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   Chapter 17 No.17

A Romance of the Republic By Lydia Maria Child Characters: 19895

Updated: 2017-11-30 00:04


While Rosabella had been passing through these dark experiences, Flora was becoming more and more accustomed to her new situation. She strove bravely to conceal the homesickness which she could not always conquer; but several times, in the course of their travels, Mrs. Delano noticed moisture gathering on her long black eyelashes when she saw the stars and stripes floating from the mast of a vessel. Once, when a rose was given her, she wept outright; but she soon wiped her eyes, and apologized by saying: "I wonder whether a Pensée-Vivace makes Rosa feel as I do when I see a rose? But what an ungrateful child I am, when I have such a dear, kind, new Mamita!" And a loving smile again lighted up her swimming eyes,-those beautiful April eyes of tears and sunshine, that made rainbows in the heart.

Mrs. Delano wisely kept her occupied with a succession of teachers and daily excursions. Having a natural genius for music and drawing, she made rapid progress in both during a residence of six months in England, six months in France, and three months in Switzerland. And as Mr. and Mrs. Percival were usually with them, she picked up, in her quick way, a good degree of culture from the daily tone of conversation. The one drawback to the pleasure of new acquisitions was that she could not share them with Rosa.

One day, when she was saying this, Mrs. Delano replied: "We will go to Italy for a short time, and then we will return to live in Boston. I have talked the matter over a good deal with Mr. Percival, and I think I should know how to guard against any contingency that may occur. And as you are so anxious about your sister, I have been revolving plans for taking you back to the island, to see whether we can ascertain what is going on in that mysterious cottage."

From that time there was a very perceptible increase of cheerfulness in Flora's spirits. The romance of such an adventure hit her youthful fancy, while the idea of getting even a sly peep at Rosa filled her with delight. She imagined all sorts of plans to accomplish this object, and often held discussions upon the propriety of admitting Tulee to their confidence.

Her vivacity redoubled when they entered Italy. She was herself composed of the same materials of which Italy was made; and without being aware of the spiritual relationship, she at once felt at home there. She was charmed with the gay, impulsive people, the bright costumes, the impassioned music, and the flowing language. The clear, intense blue of the noonday sky, and the sun setting in a glowing sea of amber, reminded her of her Southern home; and the fragrance of the orange-groves was as incense waved by the memory of her childhood. The ruins of Rome interested her less than any other features of the landscape; for, like Bettini, she never asked who any of the ancients were, for fear they would tell her. The play of sunshine on the orange-colored lichens interested her more than the inscriptions they covered; and while their guide was telling the story of mouldering arches, she was looking through them at the clear blue sky and the soft outline of the hills.

One morning they rode out early to spend a whole day at Albano; and every mile of the ride presented her with some charming novelty. The peasants who went dancing by in picturesque costumes, and the finely formed women walking erect with vases of water on their heads, or drawing an even thread from their distaffs, as they went singing along, furnished her memory with subjects for many a picture. Sometimes her exclamations would attract the attention of a group of dancers, who, pleased with an exuberance of spirits akin to their own, and not unmindful of forthcoming coin, would beckon to the driver to stop, while they repeated their dances for the amusement of the Signorina. A succession of pleasant novelties awaited her at Albano. Running about among the ilex-groves in search of bright mosses, she would come suddenly in front of an elegant villa, with garlands in stucco, and balconies gracefully draped with vines. Wandering away from that, she would utter a little cry of joy at the unexpected sight of some reclining marble nymph, over which a little fountain threw a transparent veil of gossamer sparkling with diamonds. Sometimes she stood listening to the gurgling and dripping of unseen waters; and sometimes melodies floated from the distance, which her quick ear caught at once, and her tuneful voice repeated like a mocking-bird. The childlike zest with which she entered into everything, and made herself a part of everything, amused her quiet friend, and gave her even more pleasure than the beauties of the landscape.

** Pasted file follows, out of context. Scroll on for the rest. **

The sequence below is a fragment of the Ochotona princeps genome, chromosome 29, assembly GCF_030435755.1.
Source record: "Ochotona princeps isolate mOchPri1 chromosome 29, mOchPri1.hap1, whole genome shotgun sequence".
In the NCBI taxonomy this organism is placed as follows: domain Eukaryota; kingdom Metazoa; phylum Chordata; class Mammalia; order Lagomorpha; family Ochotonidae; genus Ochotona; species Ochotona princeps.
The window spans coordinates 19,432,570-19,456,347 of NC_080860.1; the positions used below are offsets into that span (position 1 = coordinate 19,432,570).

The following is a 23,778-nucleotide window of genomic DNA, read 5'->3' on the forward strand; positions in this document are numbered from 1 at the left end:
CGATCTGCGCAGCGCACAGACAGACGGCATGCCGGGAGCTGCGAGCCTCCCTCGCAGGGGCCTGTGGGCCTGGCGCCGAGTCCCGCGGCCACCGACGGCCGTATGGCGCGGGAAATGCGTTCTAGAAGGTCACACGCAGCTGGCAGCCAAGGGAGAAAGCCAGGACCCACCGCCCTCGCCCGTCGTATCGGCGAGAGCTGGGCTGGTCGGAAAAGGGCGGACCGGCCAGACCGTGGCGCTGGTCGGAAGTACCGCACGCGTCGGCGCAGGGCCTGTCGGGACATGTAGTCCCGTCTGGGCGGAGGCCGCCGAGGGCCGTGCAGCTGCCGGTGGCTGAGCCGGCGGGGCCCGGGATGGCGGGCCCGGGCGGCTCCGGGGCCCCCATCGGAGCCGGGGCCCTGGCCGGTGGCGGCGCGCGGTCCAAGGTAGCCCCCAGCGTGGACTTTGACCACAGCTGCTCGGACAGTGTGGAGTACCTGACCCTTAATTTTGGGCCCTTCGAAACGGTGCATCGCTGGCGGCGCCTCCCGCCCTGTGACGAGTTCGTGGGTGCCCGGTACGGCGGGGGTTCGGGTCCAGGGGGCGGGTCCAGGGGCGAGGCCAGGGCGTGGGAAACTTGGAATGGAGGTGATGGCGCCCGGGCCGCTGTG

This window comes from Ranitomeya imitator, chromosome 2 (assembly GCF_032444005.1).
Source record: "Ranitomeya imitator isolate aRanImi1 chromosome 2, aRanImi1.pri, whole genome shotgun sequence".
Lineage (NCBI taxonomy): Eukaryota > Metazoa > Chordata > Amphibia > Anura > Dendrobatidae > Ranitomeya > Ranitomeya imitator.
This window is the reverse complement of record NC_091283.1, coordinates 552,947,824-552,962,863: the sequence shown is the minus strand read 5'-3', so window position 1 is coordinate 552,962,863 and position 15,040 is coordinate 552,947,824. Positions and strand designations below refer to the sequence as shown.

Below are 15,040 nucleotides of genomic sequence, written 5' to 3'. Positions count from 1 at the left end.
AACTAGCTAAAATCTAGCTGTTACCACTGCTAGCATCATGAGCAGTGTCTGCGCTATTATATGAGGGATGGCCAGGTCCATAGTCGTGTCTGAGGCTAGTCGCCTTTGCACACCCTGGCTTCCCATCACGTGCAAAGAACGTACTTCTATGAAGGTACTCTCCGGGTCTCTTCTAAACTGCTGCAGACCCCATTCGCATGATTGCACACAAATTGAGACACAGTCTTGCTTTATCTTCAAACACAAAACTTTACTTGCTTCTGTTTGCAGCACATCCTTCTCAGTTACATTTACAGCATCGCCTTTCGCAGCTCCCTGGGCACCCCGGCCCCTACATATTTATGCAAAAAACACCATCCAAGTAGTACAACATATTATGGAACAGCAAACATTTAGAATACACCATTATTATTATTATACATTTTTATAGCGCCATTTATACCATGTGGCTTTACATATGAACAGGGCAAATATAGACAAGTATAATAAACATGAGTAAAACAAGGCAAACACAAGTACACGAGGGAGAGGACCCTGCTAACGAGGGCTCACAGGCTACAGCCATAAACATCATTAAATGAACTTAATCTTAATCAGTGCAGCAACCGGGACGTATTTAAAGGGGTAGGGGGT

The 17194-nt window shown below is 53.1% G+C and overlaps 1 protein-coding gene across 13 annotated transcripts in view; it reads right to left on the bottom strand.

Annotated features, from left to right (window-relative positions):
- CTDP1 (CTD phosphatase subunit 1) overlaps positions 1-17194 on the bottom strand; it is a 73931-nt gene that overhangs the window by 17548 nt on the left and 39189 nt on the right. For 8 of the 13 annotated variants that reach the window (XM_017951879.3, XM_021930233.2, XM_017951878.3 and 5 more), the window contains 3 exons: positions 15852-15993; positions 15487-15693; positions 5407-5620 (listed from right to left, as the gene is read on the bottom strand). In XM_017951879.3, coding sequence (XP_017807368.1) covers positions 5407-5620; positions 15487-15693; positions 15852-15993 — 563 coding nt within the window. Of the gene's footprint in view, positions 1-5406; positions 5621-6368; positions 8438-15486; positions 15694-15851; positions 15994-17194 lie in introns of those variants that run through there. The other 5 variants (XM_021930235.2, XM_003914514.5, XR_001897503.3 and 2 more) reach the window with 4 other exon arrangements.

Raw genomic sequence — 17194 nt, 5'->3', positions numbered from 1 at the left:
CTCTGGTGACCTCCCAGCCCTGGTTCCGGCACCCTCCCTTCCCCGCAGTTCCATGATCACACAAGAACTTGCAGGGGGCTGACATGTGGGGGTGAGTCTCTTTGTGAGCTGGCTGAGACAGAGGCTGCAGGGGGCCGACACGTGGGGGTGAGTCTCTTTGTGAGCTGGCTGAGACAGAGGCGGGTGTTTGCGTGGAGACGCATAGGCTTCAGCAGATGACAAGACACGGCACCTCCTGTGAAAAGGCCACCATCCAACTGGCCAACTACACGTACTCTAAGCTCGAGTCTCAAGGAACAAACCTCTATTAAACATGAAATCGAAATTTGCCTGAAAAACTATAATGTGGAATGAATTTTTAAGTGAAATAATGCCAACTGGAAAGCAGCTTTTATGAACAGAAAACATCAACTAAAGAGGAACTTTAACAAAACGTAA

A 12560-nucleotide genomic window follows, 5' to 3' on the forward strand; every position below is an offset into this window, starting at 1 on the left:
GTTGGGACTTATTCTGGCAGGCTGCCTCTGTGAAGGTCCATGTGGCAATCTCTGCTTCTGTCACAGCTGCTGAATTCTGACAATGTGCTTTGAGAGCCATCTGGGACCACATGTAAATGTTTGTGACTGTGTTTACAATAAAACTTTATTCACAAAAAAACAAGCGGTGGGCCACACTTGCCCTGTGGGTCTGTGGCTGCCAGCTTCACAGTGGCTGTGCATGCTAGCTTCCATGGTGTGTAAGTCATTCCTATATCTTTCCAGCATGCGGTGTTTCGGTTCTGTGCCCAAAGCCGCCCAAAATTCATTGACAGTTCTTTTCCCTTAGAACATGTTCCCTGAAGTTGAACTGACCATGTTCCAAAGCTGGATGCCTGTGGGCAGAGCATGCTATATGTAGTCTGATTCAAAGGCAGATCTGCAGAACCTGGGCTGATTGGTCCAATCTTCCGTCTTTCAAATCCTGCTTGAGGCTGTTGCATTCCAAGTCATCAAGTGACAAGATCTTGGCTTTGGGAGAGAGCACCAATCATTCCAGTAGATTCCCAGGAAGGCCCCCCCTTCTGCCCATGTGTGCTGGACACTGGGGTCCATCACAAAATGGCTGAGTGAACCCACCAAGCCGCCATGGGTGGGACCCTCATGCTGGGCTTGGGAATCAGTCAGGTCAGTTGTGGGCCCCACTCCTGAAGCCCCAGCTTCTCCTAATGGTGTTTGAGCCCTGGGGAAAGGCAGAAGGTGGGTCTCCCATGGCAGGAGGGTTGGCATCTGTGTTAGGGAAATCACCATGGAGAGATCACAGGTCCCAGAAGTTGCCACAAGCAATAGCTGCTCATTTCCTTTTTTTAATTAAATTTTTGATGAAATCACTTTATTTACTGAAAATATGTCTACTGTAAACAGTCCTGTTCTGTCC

After a picnic repast, they ascended Monte Cavo, and looked down on the deep basins of the lakes, once blazing with volcanic fire, now full of water blue as the sky it reflected; like human souls in which the passions have burned out, and left them calm recipients of those divine truths in which the heavens are mirrored. As Mrs. Delano pointed out various features in the magnificent panorama around them, she began to tell Flora of scenes in the Aeneid with which they were intimately connected. The young girl, who was serious for the moment, dropped on the grass to listen, with elbows on her friend's lap, and her upturned face supported by her hands. But the lecture was too grave for her mercurial spirit; and she soon sprang up, exclaiming: "O Mamita Lila, all those people were dead and buried so long ago! I don't believe the princess that Aeneas was fighting about was half as handsome as that dancing Contadina from Frascati, with a scarlet bodice and a floating veil fastened among her black braids with a silver arrow. How her eyes sparkled, and her cheeks glowed! And the Contadino who was dancing with her, with those long streamers of red ribbon flying round his peaked hat, he looked almost as handsome as she did. How I wish I could see them dance the saltarello again! O Mamita Lila, as soon as we get back to Rome, do buy a tambourine." Inspired by the remembrance, she straightway began to hum the monotonous tune of that grasshopper dance, imitating the hopping steps and the quick jerks of the arms, marking the time with ever-increasing rapidity on her left hand, as if it were a tambourine. She was so aglow with the exercise, and so graceful in her swift motions, that Mrs. Delano watched her with admiring smiles. But when the extempore entertainment came to a close, she thought to herself: "It is a hopeless undertaking to educate her after the New England pattern. One might as well try to plough with a butterfly, as to teach her ancient history."